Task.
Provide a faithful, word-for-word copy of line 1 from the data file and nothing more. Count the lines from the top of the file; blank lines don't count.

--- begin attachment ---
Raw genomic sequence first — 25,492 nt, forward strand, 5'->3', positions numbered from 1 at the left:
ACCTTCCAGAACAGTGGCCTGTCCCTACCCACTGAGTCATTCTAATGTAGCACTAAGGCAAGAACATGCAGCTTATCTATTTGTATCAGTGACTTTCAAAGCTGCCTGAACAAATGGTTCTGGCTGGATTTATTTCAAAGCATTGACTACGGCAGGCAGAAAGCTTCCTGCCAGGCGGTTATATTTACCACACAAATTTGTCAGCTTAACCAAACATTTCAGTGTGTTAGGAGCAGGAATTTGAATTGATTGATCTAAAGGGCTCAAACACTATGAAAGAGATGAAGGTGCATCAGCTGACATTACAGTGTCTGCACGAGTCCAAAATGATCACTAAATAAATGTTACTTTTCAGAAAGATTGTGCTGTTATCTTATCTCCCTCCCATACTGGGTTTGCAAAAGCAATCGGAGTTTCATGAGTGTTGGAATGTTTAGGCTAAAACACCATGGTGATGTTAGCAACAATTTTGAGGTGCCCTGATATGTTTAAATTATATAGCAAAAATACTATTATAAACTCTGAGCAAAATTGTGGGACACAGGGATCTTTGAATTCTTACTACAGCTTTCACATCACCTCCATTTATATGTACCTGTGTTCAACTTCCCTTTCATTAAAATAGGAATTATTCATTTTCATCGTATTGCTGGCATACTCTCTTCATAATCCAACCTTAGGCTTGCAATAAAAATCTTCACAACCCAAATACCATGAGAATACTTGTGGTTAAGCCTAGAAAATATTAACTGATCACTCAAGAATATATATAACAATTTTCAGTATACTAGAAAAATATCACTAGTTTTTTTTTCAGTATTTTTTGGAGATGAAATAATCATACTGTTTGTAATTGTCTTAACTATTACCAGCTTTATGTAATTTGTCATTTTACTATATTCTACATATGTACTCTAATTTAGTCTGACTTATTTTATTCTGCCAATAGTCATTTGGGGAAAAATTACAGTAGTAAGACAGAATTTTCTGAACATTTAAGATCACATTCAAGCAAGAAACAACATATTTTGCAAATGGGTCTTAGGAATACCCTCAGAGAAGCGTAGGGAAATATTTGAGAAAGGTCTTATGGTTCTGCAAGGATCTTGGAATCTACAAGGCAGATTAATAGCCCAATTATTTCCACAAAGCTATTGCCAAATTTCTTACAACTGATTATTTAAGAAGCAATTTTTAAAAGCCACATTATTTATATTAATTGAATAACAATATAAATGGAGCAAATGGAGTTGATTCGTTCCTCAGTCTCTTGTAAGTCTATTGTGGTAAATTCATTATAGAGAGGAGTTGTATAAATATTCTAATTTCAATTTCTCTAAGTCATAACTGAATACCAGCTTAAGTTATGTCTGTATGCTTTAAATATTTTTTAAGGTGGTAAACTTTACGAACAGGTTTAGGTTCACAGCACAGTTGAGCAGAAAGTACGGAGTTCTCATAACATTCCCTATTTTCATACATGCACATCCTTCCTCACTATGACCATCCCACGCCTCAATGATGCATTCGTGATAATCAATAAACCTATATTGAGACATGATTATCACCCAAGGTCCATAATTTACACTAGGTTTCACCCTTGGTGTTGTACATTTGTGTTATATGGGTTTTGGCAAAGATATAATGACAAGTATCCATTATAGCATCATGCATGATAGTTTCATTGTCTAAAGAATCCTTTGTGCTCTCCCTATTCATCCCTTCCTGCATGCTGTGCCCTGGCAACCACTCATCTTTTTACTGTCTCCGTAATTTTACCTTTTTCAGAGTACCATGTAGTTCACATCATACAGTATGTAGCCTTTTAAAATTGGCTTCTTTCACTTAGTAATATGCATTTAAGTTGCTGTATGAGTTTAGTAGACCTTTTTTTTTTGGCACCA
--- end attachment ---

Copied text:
Raw genomic sequence first — 25,492 nt, forward strand, 5'->3', positions numbered from 1 at the left: